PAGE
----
By Bob Howard In Essays

And count your blessings, old man.

There are many.

Today at the gym I met Patrick. One of his legs looks like it’s going in the opposite direction from the other. He’s fifty-four and contemplating knee replacement surgery. Been there, done that, and, God bless Dr. Schutzer (Pat’s doctor too), the two new knees he gave me enabled me for thirteen years to forego a wheelchair. Blessed I am with a medical miracle (see Knees).

Oh, the joys of home ownership: a new chimney and, in the garage to your right, a new Ford Escape.

To climb stairs in a big house outfitted with just about every modern convenience, including central AC, electric generator, lawn sprinkler system, central vac, large brick patio, lawn with frontier fence, three large TV’s, finished basement, new kitchen cabinets, screened porch, and sufficient electronic devices to satisfy adolescent dreams. After living for seventy years in someone else’s house, I now reside in one in which I share ownership with a bank. No picket fence, but fulfillment of the American dream nonetheless.


With whom we also share occupancy… with a small, fat, old, white-haired canine of French extraction. When my spirit tanks, I can rely on Tapioca to lift them with her response to my single word invitation, “Cuddle?” Only Barbara’s ministrations are more effective than Tappy’s; but I don’t want to spend down uxorial affections too frequently, so little white doggie gets the summons.

She will moan her approval of another blessing we share, Barbara’s cooking. When the company supplying our house with electricity sends us an analysis of our usage, 75 Fox Chase Lane tops the list for most kilowatts in our neighborhood. Not because we are particularly wasteful, but because, unlike most of the households, we don’t buy out and eat in. Barbara cooks. Tappy and I eat. The two of us, dog and I, defy actuarial predictions of longevity in no small measure because our cook is also a wise nutritionist who knows how to make healthy tasty. I’m thereby blessed thrice a day.


During which march of them (days, that is) I still have my marbles. Most of them. I lost them once, at the age of ten when a twelve-year-old, more physically adept and miles more Machiavellian, bet me out of a Maxwell House coffee tin of clearies, pinkies, and jumbos. I wept uncontrollably until my Dad confronted the schemer and restored my treasure. Since then I’ve guarded my marbles zealously, done crossword puzzles, and consumed acres of broccoli. I’ve heeded Kipling’s advice in “If” to “keep your marbles when all about you Are losing theirs.” I’ll not ever take a clear head and supple mind for granted, assuming I possess them. The nagging thought that I don't was not assuaged when Barbara recently returned from the Museum of American Art in New Britain with a gift for me, more marbles. Worried am I because in this moment those of us in our ninth decade seem constantly in search of an elusive memory.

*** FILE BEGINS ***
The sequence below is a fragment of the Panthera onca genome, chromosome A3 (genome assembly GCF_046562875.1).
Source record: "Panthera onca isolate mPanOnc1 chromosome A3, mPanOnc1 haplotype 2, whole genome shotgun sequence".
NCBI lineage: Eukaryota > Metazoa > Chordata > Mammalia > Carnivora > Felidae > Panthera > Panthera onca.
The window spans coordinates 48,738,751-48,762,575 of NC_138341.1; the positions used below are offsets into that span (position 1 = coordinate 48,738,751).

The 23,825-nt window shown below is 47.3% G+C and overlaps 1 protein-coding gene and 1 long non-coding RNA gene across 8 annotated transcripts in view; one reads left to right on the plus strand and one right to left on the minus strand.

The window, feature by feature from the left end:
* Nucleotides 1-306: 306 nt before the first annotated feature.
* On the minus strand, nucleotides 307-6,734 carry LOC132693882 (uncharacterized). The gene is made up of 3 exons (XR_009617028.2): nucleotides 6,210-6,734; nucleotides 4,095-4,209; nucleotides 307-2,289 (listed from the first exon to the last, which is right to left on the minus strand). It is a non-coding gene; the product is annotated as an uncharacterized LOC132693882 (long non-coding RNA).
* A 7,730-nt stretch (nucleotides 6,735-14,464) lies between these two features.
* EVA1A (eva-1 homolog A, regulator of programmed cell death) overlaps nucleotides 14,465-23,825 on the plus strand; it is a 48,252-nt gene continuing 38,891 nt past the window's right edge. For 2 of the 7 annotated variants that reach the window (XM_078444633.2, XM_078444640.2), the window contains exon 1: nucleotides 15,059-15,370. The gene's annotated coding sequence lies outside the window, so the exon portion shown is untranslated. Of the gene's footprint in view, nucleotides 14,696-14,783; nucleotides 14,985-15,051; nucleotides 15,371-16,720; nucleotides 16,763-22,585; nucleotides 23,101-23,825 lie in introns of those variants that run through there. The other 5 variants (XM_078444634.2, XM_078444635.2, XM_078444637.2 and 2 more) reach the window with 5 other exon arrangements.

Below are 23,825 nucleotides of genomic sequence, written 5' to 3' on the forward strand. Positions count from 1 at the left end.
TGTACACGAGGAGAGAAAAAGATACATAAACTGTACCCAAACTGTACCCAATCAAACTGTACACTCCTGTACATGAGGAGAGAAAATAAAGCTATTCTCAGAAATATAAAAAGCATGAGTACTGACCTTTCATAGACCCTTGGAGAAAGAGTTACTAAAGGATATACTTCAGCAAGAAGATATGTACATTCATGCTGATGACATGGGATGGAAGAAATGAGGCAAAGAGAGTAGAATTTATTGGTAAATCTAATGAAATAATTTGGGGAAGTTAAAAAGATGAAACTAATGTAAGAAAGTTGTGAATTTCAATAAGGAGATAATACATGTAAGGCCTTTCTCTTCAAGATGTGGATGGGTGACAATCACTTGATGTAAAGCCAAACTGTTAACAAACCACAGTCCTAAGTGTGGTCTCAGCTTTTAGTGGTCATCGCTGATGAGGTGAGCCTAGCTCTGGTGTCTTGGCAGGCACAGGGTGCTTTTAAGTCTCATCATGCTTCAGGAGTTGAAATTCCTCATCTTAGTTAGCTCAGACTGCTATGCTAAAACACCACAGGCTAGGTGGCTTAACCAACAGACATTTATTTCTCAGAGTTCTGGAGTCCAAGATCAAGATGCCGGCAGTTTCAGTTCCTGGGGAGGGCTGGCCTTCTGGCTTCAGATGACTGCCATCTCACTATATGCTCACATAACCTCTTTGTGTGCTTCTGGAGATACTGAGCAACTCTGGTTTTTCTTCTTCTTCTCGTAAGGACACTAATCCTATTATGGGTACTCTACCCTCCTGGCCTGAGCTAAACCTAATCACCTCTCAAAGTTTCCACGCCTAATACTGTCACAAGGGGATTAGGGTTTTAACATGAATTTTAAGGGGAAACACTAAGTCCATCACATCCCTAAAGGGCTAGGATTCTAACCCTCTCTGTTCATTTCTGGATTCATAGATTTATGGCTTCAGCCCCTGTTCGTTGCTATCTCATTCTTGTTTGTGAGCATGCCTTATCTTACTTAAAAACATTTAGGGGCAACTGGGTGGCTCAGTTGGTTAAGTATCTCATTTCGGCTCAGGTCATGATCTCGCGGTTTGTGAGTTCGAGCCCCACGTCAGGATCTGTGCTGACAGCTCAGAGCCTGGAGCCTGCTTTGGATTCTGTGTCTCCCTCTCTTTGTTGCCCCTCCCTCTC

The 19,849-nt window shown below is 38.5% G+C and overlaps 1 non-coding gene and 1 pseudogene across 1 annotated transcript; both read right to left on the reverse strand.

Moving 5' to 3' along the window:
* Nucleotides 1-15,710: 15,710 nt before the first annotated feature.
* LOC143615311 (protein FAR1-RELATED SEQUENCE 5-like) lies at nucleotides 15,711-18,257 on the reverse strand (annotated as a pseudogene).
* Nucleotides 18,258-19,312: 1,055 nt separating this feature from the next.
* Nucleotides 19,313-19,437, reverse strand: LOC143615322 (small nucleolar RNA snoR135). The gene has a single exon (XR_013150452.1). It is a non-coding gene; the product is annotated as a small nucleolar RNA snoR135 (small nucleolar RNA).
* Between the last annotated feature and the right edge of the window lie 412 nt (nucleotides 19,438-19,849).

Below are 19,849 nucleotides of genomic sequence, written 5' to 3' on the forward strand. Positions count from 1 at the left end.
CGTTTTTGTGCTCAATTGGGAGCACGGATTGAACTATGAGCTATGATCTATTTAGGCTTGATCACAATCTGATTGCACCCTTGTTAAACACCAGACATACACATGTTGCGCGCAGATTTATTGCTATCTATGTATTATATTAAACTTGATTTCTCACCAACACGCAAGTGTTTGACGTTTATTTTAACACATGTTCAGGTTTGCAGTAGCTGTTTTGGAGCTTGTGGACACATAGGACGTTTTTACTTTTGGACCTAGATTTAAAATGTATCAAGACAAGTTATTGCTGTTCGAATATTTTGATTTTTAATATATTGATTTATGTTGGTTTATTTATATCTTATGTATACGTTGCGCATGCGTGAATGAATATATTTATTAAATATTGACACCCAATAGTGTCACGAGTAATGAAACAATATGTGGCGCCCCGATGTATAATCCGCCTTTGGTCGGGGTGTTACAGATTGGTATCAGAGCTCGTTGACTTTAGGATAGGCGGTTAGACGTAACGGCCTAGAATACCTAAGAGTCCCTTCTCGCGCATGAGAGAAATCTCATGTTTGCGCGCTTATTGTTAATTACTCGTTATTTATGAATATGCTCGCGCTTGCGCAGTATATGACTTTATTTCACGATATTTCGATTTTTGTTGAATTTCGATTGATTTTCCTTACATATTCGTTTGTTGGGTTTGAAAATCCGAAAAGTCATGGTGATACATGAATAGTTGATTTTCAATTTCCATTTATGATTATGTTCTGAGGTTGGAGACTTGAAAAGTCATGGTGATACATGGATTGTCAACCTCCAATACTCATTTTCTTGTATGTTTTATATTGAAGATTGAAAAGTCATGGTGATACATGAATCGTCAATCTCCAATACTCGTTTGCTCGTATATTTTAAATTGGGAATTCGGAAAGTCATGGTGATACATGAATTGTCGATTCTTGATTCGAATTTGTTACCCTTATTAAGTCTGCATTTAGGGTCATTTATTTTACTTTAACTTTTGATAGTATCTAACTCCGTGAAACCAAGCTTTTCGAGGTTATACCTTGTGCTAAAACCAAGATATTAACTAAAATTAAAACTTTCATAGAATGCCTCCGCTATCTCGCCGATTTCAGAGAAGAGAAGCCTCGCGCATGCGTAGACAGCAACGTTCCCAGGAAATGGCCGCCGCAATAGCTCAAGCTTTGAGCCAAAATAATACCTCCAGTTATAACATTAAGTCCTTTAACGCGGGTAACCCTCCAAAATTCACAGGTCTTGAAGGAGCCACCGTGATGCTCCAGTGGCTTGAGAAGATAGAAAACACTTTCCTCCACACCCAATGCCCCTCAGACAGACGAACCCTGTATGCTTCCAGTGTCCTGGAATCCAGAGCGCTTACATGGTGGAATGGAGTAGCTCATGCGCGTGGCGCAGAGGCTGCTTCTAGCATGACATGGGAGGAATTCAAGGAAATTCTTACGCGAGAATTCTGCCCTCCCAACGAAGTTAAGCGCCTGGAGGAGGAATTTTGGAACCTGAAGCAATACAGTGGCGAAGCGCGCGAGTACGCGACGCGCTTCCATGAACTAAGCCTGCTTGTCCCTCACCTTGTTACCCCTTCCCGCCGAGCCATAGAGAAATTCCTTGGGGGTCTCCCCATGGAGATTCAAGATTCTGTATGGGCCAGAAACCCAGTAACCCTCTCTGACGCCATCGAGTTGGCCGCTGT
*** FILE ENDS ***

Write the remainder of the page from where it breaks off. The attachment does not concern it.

Lest this listing seem excessive (and it probably does), I shall conclude… with bragging about my grandchildren. Eight of them. The kind of people it’s fun to sit around the dining room table and muse with about life and times. Two doctors, a lawyer, an educational consultant, two up-and-coming businessmen, a poet, and a bass fiddler.

The manager for fifteen years of the facility where I exercise left today.  Was cashiered. I found him at the counter when I checked out.  I extended my hand and wished him good luck.  He responded by wishing me good luck.  I was struck by an impulse of uncharacteristic humility and told David that I didn’t think I deserved any more good luck than I had already received, far more than my share.  Which is where I’ll leave these personal beatitudes, except to add that if God above gives us life to smell the flowers and share the love, then, for no reason of virtue I can fathom, I’ve been granted a pilgrimage strewn with plenty of roses and dear ones along the way.   Yeah, life has been very good to that old man who recently wrote you complaining about the insults of aging. 

If you can forgive him, I shall too.


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